Pakistan’s grid failures reinforce need for investment

Estimates pegged the revenue losses due to technical constraints at Rs3,670 million in just FY 2021-22 alone

October 17, 2022
Allocation for three power-sector schemes has been slashed by 100% to divert Rs450 million for politically motivated schemes. photo: file


On October 5, 2022, over 140 million people across Bangladesh were left in the dark when the national grid collapsed, unexpectedly. Restoration efforts took over seven hours. On Thursday, October 13, Pakistan’s national grid also experienced a similar collapse which affected multiple cities across Sindh, Balochistan, and Southern Punjab. After 36 hours, the Power Division announced that the transmission network had been restored but DISCOs continued load management to prevent overburdening the system.

These power crises highlight the overwhelming vulnerabilities within the power sector and reinforce the dire need for structural reforms. Above all, they present an opportunity to revisit current policies in order to secure critical infrastructure in the future.

Notwithstanding the geopolitical and macroeconomic factors impacting Pakistan’s generation capacity, the lack of focus on fortifying power distribution and transmission systems is making the sector more susceptible to frequent breakdowns. As South Asia and Pakistan also face the behemoth of climate change, we have to elevate our standards to match the world’s developed countries, which plan their power network to withstand a number of realistic contingencies, in order to prevent a cascading collapse.

The key to achieving this is investment and more importantly, a shift away from the stifling grip of the current tariff regime which limits it. Multiple studies have emphasised that the lack of cost-reflective tariffs, particularly in the transmission and distribution (T&D) segment, are not only adversely affecting the financial stability of the entities operating in the sector but also do not incentivise them to make the required investment to improve the infrastructure. How can deteriorating systems be expected to protect the end-consumers?

Nepra’s latest State of Industry Report highlighted that technical constraints in the transmission network are congesting the network at key locations, hindering economic dispatch of power plants and compromising the reliability of the transmission system. Estimates pegged the revenue losses due to these constraints at Rs3,670 million in just FY 2021-22 alone. There is an urgent need to address these challenges if we want to ensure the sustainability of the sector and its individual components.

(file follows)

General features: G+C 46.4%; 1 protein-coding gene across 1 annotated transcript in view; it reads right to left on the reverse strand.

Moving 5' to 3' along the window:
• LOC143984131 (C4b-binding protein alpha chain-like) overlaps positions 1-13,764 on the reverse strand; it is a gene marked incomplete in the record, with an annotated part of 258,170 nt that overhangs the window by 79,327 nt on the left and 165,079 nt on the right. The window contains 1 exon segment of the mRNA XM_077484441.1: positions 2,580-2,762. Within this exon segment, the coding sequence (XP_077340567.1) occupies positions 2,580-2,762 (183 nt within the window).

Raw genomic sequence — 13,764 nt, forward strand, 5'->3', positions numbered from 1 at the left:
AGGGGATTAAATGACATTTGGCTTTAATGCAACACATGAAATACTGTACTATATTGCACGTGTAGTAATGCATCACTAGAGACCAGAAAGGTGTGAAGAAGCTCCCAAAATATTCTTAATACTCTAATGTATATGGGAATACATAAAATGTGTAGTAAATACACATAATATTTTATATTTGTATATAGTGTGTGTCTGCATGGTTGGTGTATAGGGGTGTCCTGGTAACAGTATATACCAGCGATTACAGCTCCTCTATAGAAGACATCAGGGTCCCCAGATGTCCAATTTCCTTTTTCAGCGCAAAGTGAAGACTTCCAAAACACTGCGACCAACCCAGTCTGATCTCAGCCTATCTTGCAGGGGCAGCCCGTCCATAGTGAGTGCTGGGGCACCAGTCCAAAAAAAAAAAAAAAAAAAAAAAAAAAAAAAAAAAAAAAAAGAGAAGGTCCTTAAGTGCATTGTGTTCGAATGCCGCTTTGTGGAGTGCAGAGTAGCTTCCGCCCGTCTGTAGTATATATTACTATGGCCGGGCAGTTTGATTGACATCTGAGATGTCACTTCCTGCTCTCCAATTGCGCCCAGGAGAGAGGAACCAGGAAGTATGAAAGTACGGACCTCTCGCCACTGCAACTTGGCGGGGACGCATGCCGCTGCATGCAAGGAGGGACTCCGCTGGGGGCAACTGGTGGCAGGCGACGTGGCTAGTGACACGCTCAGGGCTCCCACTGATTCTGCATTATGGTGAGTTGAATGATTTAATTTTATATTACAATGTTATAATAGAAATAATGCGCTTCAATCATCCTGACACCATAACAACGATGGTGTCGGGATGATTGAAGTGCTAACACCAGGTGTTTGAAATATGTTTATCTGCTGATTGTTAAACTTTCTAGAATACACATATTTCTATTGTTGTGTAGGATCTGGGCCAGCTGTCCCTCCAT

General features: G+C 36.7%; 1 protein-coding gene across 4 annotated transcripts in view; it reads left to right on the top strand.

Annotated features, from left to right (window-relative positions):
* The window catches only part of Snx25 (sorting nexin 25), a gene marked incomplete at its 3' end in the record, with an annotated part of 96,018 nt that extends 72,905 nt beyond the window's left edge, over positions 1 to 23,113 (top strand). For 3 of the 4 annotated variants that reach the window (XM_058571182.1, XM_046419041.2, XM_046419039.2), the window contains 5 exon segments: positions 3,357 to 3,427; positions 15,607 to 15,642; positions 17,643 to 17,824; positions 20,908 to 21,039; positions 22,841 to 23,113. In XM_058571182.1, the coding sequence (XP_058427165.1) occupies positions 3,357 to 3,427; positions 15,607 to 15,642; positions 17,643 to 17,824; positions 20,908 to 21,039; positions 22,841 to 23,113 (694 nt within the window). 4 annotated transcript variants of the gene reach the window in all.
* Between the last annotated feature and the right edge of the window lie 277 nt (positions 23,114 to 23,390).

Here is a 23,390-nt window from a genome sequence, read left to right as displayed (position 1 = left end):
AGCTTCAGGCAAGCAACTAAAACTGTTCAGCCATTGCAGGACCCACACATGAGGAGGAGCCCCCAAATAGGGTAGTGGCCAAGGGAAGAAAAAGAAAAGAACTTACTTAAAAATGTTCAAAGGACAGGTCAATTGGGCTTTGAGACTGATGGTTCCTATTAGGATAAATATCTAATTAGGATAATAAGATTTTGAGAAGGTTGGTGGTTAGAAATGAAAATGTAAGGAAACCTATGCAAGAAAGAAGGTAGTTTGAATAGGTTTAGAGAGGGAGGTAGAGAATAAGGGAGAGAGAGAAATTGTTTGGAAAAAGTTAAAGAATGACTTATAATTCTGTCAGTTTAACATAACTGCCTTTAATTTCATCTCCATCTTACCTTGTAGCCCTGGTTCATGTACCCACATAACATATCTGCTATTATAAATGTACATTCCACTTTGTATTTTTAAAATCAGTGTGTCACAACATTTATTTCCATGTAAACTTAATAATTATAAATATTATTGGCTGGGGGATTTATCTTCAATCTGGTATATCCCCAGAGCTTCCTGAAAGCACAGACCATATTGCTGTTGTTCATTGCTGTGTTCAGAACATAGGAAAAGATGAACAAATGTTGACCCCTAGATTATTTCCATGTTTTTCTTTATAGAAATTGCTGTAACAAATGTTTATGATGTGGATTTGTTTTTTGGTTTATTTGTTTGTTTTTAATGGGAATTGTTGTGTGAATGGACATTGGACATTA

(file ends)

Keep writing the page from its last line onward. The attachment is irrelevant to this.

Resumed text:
The same report also highlighted the limited autonomy of DISCOs, whose restricted financial independence is barring them from making commercially driven and cost-effective decisions. In order to encourage investment from existing and potential investors, it is essential that a fair tariff regime is introduced on a war-footing basis which follows the core principle of sufficiency. By sufficiency, it is meant that electricity rates should allow a utility to recover the costs of providing its services along with a reasonable rate of return. Sufficiency also considers the extent to which the electricity rates incentivise utilities to make continuing investments in the electricity system in order to ensure long-term viability and sustainability.

In the absence of necessary and forward-looking reforms, the power sector will continue to function like a leaking boat. Pakistan should be taking note of the frequency with which these breakdowns are occurring and prepare a strategy that attacks the short-term redressal along with the long-term policy reforms. DISCOs and transmission companies need to accelerate their progress as well, especially as the country is pivoting towards a competitive landscape. There can be no competition, nor any progress, if the tariff policies do not create an enabling environment.

The writer is an MBA and researcher based in Islamabad, well connected with policy makers.


Published in The Express Tribune, October 17th, 2022.

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